In the OTN forum, Jonathan Lewis recently asked for an efficient SQL solution to split a table into 12 ROWID ranges having the same (+-1) number of blocks. I'm posting here a slightly cleaned-up version of my answer so I can change it if necessary after the question gets archived.
The heart of row pattern matching is finding which row matches what part of the pattern. Within the 12c
DEFINElists the conditions a row may meet; it doesn't always work the way you expect, especially if you use aggregates in the condition.
I forgot to add a MATCH_RECOGNIZE solution to my last post on merging overlapping date ranges! That should take me just a few minutes, right? Wrong: it’s not that easy and here’s why. For test data, please refer to the previous post. To Merge or not to Merge? The idea is to merge date ranges if […]
A recent question on the OTN SQL forum asked how best to join two tables related by ID and date range, in order to insert one row per date into a data warehouse. One solution was to expand the data from each table, creating one row per date, then join on date. I think it's more efficient to join on date range, then expand.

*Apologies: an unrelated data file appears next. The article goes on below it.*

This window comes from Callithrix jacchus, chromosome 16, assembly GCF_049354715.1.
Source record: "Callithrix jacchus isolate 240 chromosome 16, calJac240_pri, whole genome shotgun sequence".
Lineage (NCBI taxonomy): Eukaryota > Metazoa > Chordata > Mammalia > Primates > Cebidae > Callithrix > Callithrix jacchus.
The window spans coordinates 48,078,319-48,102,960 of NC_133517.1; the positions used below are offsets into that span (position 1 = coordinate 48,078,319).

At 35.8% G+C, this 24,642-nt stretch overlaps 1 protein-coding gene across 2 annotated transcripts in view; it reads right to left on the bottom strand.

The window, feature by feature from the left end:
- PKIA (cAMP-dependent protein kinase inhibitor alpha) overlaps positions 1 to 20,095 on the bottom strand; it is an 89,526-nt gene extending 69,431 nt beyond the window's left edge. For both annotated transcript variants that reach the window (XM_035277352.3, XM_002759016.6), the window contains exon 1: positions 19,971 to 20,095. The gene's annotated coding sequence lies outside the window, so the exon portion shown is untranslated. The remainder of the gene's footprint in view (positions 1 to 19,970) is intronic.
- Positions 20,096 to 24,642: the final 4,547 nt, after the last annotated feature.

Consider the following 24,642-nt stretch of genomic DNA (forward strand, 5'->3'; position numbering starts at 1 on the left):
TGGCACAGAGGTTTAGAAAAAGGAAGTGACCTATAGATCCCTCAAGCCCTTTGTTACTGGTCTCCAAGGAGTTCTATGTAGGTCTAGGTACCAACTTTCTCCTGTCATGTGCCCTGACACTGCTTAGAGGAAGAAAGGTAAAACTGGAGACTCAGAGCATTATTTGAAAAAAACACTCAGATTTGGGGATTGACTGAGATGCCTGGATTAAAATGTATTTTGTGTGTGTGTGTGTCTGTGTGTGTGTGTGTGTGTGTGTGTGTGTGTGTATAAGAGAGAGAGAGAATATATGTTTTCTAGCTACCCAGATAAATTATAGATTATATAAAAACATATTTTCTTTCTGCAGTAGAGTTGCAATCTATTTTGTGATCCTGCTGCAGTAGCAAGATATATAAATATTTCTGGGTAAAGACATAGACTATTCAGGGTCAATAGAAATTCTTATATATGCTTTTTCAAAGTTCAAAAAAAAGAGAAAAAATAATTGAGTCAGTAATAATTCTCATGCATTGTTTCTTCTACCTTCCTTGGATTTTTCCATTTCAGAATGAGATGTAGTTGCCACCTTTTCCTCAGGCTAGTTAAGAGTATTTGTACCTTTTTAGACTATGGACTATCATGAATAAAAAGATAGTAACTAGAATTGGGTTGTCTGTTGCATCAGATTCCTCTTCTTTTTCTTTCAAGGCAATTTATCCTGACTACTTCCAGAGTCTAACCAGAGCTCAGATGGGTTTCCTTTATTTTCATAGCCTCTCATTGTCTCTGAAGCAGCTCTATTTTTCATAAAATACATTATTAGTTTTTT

It only works in version 12 :( That’s right, I didn’t test in previous versions and there was a bug. Please refer to the COMPARE_SYNC post for the new, improved version. Here is what I changed: The name is now COMPARE_SYNC. I don’t know what got into me to put those four meaningless letters in front. The […]
If a column or expression may be NULL, it is a pain to compare it to something else. Why? Because comparisons involving a NULL do not result in TRUE or FALSE: they result in NULL. I use the DECODE function to work around this problem: here's why - and how.
@thatjeffsmith recently recommended an article about making your blog more popular. The article said "lists of 10 things" were great ways to get more readers. Hey, if that's all it takes... STEW_COMPARE_SYNC is a package that generates SQL to compare data or synchronize tables. Here are 10 good reasons to use it.